by Janae’ Reneaud Field
Recently Frontera Land Alliance has seen growing support for conservation throughout our region from folks who are taking a stand to protect working farms, ranches and natural open space. Caring for our land is not new. It really revved up in the late 1970s with the successful community-based movement to make the Franklin Mountains a state park. Imagine El Paso today if that effort had failed? If all or even much of the Franklins had been developed where would be our wildlife, our trails, our breathtaking views and our water recharge?
So many other successes come to mind. Early in 2005, one El Pasoan had just received a substantial inheritance from his deceased parents. He independently decided he wanted to use the money to “Save the Canyon”—an unconventional choice without a doubt, but one that would profoundly affect El Paso’s preservation efforts. From this single act of generosity we’ve long enjoyed the 91-acre Resler Canyon Nature Preserve. There quickly followed Thunder Canyon, Frontera’s first Conservation Easement negotiated with the City of El Paso. The Thunder Canyon neighbors didn’t want this deep and beautiful recharge zone to be filled with houses and streets, so they worked with the City to make the canyon a Public Improvement District whereby the City bought the land while the neighbors taxed themselves for the next 15 years to repay the City. Meanwhile up in Las Cruces the Organ Mountains and nearby land were declared a national monument. And just last year, the 350 acres known as the Knapp Lands adjoining the state park reaped the rewards of the “Save Our Sierras” campaign and were bought by the City. Then in May 2019, 89% of El Pasoans, from all parts of the city, voted that the West Side’s “Lost Dog” land be “preserved in its natural state, for all time.”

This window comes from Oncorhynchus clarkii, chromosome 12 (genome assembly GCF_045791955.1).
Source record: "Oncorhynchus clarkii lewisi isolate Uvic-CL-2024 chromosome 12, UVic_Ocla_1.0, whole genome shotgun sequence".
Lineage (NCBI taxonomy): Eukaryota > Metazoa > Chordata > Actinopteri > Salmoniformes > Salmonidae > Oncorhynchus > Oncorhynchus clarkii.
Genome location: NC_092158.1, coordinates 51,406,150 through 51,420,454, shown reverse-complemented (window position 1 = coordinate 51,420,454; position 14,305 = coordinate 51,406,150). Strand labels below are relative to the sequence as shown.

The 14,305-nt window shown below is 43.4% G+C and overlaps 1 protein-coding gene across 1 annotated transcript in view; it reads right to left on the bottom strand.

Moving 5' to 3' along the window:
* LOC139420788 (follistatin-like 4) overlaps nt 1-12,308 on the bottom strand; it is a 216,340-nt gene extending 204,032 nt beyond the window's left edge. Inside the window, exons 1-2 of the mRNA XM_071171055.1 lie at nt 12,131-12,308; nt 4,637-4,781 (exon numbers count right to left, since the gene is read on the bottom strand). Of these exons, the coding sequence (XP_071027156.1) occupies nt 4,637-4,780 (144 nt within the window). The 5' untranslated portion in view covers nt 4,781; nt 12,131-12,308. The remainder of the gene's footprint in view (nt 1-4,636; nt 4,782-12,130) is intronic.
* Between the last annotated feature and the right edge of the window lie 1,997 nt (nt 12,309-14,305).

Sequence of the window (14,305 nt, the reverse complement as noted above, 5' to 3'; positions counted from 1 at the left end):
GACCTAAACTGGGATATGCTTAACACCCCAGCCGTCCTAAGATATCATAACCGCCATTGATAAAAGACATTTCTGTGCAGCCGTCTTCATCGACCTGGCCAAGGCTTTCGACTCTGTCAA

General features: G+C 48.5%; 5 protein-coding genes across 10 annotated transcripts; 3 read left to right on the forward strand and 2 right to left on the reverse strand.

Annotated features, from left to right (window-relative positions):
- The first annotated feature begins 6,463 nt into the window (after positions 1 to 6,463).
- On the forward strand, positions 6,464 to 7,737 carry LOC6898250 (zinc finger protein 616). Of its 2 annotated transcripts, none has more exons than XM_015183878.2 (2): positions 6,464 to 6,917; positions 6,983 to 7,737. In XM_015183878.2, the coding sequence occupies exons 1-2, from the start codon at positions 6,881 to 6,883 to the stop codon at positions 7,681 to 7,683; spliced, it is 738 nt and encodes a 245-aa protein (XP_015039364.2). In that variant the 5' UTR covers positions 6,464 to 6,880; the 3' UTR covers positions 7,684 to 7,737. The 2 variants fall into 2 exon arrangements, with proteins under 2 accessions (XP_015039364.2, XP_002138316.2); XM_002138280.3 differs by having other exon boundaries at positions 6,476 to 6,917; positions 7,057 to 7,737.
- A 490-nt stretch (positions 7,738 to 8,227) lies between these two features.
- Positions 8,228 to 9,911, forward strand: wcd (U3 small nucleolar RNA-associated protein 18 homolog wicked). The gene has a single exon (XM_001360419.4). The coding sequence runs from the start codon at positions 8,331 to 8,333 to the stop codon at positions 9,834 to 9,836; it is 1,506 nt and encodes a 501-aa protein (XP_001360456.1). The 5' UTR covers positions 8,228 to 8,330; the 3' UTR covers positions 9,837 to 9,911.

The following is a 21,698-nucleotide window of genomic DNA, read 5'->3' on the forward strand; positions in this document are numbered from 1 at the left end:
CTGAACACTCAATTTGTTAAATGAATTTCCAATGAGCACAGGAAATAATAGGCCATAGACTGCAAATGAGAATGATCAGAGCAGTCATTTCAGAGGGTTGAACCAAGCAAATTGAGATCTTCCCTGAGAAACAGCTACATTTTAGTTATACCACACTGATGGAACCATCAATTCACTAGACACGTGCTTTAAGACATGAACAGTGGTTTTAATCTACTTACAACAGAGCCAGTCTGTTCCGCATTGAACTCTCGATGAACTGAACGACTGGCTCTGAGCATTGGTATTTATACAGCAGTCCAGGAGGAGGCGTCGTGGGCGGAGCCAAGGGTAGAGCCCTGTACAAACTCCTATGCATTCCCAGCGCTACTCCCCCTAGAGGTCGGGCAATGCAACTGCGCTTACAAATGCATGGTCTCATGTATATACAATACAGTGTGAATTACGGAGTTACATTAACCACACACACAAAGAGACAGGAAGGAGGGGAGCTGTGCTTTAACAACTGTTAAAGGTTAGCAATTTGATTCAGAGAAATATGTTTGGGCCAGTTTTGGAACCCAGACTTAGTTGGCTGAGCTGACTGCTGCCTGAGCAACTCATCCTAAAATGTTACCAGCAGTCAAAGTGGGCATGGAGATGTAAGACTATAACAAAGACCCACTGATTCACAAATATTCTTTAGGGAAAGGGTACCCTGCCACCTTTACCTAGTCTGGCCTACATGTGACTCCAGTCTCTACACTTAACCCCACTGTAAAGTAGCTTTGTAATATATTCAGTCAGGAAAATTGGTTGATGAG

Frontera wants to know what YOU are thinking. “What do you want to see happen—on the land-conservation front—in your community and in the region?” is a question we are asking you. As you know, our mission is the conservation of water, wildlife and open natural areas as well as farms and ranches. We’re talking one-on-one with landowners (including our City government) and we include them in our education program. (There’s a great demand for that program, which shows that there is quite a need.) In addition we are often asked for volunteer projects by groups and businesses, which once again tells the Frontera Board of Directors that El Pasoans really desire organized opportunities for volunteering here. But this isn’t all that we do! In Doña Ana and Otero counties we’re contacting landowners and talking with them about easements. In sum, we’ve simply never been busier! So, when you see us at a booth an event or even while reading this blog, please let us know what’s important to you, your neighborhood, your community and your region. We really want to hear from you at janae@FronteraLandAlliance.org